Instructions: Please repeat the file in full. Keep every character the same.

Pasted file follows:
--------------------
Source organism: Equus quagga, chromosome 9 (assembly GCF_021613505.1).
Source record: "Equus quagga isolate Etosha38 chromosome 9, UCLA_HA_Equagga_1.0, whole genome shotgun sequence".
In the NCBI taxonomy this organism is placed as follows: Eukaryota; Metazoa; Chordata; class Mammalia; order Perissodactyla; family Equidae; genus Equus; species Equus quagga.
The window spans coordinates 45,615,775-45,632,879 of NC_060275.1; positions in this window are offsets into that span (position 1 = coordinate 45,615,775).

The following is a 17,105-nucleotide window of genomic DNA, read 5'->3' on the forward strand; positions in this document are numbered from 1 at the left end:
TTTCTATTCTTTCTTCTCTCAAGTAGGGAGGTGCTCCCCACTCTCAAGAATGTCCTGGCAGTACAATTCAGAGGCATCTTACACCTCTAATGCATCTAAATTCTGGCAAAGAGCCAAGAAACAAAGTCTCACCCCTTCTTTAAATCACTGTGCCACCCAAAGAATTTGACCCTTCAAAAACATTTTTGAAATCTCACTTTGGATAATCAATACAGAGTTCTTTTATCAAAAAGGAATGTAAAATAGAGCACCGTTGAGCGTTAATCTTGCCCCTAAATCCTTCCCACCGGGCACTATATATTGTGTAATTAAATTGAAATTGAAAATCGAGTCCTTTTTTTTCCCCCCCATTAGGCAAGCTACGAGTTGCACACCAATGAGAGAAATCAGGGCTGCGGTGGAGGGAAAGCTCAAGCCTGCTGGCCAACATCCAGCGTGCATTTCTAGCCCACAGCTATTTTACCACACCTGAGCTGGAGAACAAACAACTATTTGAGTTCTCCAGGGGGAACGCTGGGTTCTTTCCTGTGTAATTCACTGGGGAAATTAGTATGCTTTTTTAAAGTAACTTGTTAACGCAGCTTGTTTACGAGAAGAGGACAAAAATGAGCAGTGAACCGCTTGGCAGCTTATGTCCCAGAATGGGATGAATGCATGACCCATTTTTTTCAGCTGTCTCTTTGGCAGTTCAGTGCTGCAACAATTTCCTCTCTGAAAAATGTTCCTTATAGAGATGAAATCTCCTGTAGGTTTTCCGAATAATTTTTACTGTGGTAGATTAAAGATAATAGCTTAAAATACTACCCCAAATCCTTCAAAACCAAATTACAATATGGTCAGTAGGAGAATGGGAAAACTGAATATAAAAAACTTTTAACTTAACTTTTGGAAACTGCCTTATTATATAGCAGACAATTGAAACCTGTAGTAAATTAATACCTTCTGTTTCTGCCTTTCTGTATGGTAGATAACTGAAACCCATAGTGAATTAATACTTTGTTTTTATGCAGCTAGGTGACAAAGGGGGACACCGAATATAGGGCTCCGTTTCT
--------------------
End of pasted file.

Source organism: Equus quagga, chromosome 9 (assembly GCF_021613505.1).
Source record: "Equus quagga isolate Etosha38 chromosome 9, UCLA_HA_Equagga_1.0, whole genome shotgun sequence".
In the NCBI taxonomy this organism is placed as follows: Eukaryota; Metazoa; Chordata; class Mammalia; order Perissodactyla; family Equidae; genus Equus; species Equus quagga.
The window spans coordinates 45,615,775-45,632,879 of NC_060275.1; positions in this window are offsets into that span (position 1 = coordinate 45,615,775).

The following is a 17,105-nucleotide window of genomic DNA, read 5'->3' on the forward strand; positions in this document are numbered from 1 at the left end:
TTTCTATTCTTTCTTCTCTCAAGTAGGGAGGTGCTCCCCACTCTCAAGAATGTCCTGGCAGTACAATTCAGAGGCATCTTACACCTCTAATGCATCTAAATTCTGGCAAAGAGCCAAGAAACAAAGTCTCACCCCTTCTTTAAATCACTGTGCCACCCAAAGAATTTGACCCTTCAAAAACATTTTTGAAATCTCACTTTGGATAATCAATACAGAGTTCTTTTATCAAAAAGGAATGTAAAATAGAGCACCGTTGAGCGTTAATCTTGCCCCTAAATCCTTCCCACCGGGCACTATATATTGTGTAATTAAATTGAAATTGAAAATCGAGTCCTTTTTTTTCCCCCCCATTAGGCAAGCTACGAGTTGCACACCAATGAGAGAAATCAGGGCTGCGGTGGAGGGAAAGCTCAAGCCTGCTGGCCAACATCCAGCGTGCATTTCTAGCCCACAGCTATTTTACCACACCTGAGCTGGAGAACAAACAACTATTTGAGTTCTCCAGGGGGAACGCTGGGTTCTTTCCTGTGTAATTCACTGGGGAAATTAGTATGCTTTTTTAAAGTAACTTGTTAACGCAGCTTGTTTACGAGAAGAGGACAAAAATGAGCAGTGAACCGCTTGGCAGCTTATGTCCCAGAATGGGATGAATGCATGACCCATTTTTTTCAGCTGTCTCTTTGGCAGTTCAGTGCTGCAACAATTTCCTCTCTGAAAAATGTTCCTTATAGAGATGAAATCTCCTGTAGGTTTTCCGAATAATTTTTACTGTGGTAGATTAAAGATAATAGCTTAAAATACTACCCCAAATCCTTCAAAACCAAATTACAATATGGTCAGTAGGAGAATGGGAAAACTGAATATAAAAAACTTTTAACTTAACTTTTGGAAACTGCCTTATTATATAGCAGACAATTGAAACCTGTAGTAAATTAATACCTTCTGTTTCTGCCTTTCTGTATGGTAGATAACTGAAACCCATAGTGAATTAATACTTTGTTTTTATGCAGCTAGGTGACAAAGGGGGACACCGAATATAGGGCTCCGTTTCT